Alfred Hitchcock Tries Screwball Comedy with “Mr. and Mrs. Smith”

8 08 2010

“That picture was done as a friendly gesture to Carole Lombard. In a weak moment, I accepted.” – Alfred Hitchcock

Alfred Hitchcock may have claimed that he directed “Mr. and Mrs. Smith” as a mere favor to a friend, but I’ve read elsewhere that the studio’s records show that Hitch pursued the picture. As his only real comedy (elsewhere I’ve seen it described as his only American comedy, but I can’t find anything he directed in England that would qualify), it’s an anamoly, and, ultimately, neither funny enough nor satisfying enough.

Released by RKO Radio Pictures in 1941, “Mr. and Mrs. Smith” is about David and Anne Smith, played by Robert Montgomery and Carole Lombard. They’re a young married couple living in a glamorous life in a New York City apartment. He’s a successful lawyer, and she is his well-dressed wife. As in most screwball comedies, their relationship is quirky: They have a list of rules, one of which says that if they ever quarrel, they will not leave their bedroom until it’s resolved, even if it takes days. The other rule is that once a month, one  of them may ask a question that the other is bound to answer with total honesty.

Naturally, we start off with them in the middle of a 3-day argument that’s kept him out of the office. It ends over breakfast, at which point she asks her question of the month: “If you had to do it all over again, would you?” He hesitates, but then says yes, of course he would marry her again.

An old friend tells Mrs. Smith she's not really married; will he ever get home to his family in Elmyra?

At his office, though, trouble is waiting, in the form of a lawyer sent to explain that the Smiths’ marriage is not legal. Anne learns of the problem as well, and over dinner – in Momma Lucy’s, the restaurant they used to go when they were younger, now rundown – they argue over how long he took to bring it up. (Anne’s mother is mortified by the situation, even offering her daughter the chance to sleep at home until they can be legally married again.) Anne throws David out, and he spends the night at his club.

Before long, Anne has a job (as a clerk at a department store), is dating (first her new boss, then David’s business partner), and continually fending off David’s attempts to patch things up – and ignoring his attempts to ruin her chances with the partner, a Southern gentlemen called Jeff.

Meanwhile, David joins his friend Chuck on a double date at the Florida Club, where he knows Anne and Jeff will be that night. David is appalled at his date’s lack of manners: On the pheasant she’s ordered for dinner, she first says it’s like chicken, but too tough, then adds that it’s not bad once you work on it a while.

The plot comes to a head on a winter vacation at Lake Placid, where Jeff and Anne are visiting his parents. David had planned a vacation for the same time and place, so he is there as well, pretending to be deathly ill so Anne will feel bad for him. She discovers that he’s faking, but when Jeff gently refuses to come to her defense, she realizes that he’s too genteel for her fiery temperament. She decides to leave on cross-country skis, which she’s never tried before. David helps her on with them, but she can’t get out of her chair to leave the cottage they’re in. As she flails around in her easy chair, he leans over her, she looks up at him and melts from anger to love in a flash. It’s an abrupt ending to a movie that echoes “The Taming of the Shrew.”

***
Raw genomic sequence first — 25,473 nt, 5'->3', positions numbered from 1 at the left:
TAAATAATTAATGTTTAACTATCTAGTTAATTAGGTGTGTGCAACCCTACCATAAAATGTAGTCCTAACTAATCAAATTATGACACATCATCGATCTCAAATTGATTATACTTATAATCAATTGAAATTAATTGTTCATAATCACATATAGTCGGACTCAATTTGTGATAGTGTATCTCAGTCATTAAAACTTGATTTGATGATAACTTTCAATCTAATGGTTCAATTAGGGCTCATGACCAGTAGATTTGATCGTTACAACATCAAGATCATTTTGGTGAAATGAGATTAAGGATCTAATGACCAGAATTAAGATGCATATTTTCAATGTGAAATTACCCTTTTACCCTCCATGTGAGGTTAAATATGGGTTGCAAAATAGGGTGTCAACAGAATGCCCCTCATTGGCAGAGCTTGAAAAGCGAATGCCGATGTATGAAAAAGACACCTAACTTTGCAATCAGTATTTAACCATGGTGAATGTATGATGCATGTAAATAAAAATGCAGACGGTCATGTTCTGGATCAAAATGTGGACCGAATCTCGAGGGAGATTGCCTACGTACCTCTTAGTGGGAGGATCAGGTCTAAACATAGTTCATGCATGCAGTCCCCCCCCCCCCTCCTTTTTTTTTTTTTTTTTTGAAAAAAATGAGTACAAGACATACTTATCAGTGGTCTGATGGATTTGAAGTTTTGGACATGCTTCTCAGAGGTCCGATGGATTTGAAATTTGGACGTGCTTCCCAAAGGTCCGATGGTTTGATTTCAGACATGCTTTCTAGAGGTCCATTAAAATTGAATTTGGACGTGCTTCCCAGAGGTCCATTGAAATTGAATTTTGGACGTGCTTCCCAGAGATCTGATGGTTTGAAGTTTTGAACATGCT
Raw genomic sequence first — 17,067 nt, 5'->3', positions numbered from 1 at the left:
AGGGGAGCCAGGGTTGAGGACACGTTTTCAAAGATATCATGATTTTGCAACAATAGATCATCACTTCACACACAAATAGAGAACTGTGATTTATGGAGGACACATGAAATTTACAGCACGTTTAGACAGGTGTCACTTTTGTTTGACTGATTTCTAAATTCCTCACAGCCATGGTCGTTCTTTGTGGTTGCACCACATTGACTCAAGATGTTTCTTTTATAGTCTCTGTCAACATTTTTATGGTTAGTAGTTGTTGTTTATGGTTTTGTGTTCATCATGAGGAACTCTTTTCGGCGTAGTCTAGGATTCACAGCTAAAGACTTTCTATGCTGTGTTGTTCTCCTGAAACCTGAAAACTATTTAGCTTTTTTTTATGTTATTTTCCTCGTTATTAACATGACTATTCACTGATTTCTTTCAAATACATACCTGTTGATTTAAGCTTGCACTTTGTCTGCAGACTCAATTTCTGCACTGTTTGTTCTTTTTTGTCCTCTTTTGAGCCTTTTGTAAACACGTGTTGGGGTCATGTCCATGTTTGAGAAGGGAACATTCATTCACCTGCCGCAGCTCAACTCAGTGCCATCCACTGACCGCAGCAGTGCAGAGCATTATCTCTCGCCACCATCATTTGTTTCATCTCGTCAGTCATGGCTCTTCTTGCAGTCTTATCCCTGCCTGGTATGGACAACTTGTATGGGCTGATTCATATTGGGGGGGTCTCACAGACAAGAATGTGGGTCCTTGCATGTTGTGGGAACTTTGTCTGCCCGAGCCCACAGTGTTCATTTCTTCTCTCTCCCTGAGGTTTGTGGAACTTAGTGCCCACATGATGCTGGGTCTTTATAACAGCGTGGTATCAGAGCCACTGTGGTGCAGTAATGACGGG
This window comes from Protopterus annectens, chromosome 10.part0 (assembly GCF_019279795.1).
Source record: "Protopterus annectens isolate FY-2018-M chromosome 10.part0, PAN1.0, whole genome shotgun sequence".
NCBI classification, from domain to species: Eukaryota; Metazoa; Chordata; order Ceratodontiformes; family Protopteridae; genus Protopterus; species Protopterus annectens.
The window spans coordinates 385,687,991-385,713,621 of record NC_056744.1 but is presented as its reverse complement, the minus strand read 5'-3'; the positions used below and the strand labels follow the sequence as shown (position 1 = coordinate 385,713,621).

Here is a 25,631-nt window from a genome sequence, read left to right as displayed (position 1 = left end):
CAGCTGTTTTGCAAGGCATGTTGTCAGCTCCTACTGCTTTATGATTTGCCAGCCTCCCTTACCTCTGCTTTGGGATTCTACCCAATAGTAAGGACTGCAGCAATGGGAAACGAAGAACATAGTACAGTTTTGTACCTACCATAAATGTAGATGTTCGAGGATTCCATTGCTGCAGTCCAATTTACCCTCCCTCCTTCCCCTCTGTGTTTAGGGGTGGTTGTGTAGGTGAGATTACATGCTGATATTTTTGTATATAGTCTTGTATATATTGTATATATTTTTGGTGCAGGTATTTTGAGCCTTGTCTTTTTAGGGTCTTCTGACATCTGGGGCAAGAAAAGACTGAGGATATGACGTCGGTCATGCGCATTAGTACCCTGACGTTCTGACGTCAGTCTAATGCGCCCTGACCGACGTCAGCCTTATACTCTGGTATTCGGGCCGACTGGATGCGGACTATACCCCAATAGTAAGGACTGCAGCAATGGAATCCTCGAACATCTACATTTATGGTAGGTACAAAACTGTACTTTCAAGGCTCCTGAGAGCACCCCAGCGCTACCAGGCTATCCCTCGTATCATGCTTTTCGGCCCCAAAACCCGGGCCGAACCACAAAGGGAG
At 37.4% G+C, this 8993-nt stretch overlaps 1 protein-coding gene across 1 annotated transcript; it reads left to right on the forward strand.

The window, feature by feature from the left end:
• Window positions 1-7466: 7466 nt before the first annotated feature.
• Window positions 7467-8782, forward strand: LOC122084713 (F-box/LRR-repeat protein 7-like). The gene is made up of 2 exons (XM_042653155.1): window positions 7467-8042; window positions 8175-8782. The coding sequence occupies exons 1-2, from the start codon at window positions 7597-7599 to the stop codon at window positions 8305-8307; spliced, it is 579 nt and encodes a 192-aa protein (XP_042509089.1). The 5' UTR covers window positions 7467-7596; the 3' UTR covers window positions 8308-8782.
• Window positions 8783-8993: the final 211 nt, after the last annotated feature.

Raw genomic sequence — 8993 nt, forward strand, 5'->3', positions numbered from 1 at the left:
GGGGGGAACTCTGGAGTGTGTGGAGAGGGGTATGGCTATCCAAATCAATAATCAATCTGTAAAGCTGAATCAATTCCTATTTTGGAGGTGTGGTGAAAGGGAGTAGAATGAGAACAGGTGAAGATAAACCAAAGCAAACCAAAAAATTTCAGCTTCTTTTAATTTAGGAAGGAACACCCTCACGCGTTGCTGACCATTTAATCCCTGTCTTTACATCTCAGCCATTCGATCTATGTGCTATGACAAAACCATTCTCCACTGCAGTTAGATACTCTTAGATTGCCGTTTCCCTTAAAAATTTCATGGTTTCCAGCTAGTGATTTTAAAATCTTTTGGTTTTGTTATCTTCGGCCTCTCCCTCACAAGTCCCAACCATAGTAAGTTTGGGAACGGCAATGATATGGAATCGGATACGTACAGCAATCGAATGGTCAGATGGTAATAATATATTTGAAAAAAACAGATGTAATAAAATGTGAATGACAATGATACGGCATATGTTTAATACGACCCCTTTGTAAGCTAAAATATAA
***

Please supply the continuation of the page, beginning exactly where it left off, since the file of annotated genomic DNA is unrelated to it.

The problem with “Mr. and Mrs. Smith” is that it’s just not funny enough. Hitchcock was adept at injecting humor into tense scenarios, but here, in a flat-out comedy, the humor is not strong enough. The story moves at a breakneck pace, and the actors are broad and fun, especially Lombard, but it just doesn’t add up. The whole premise of the Smith’s relationship is too silly to allow us to sympathize with their difficulties.

That’s not to say that “Mr. and Mrs. Smith” is not worth watching. The story is told with bold, confident camera work, and the cast includes a number of character actors, including a few who appeared in “It’s a Wonderful Life.” Also, there is a terrific set piece in which Anne and Jeff go to the World’s Fair and enjoy a parachute ride – until it breaks down, stranding them in the rain.

The story is that “Mr. and Mrs. Smith” was written with Cary Grant in mind, and I have to wonder if it would have worked better with him instead of Robert Montgomery. Hitchcock’s next film, “Suspicion,” was his first collaboration with Grant.

Here is the very odd trailer for the movie – odd because it doesn’t include any clips from the film itself, just still photos.

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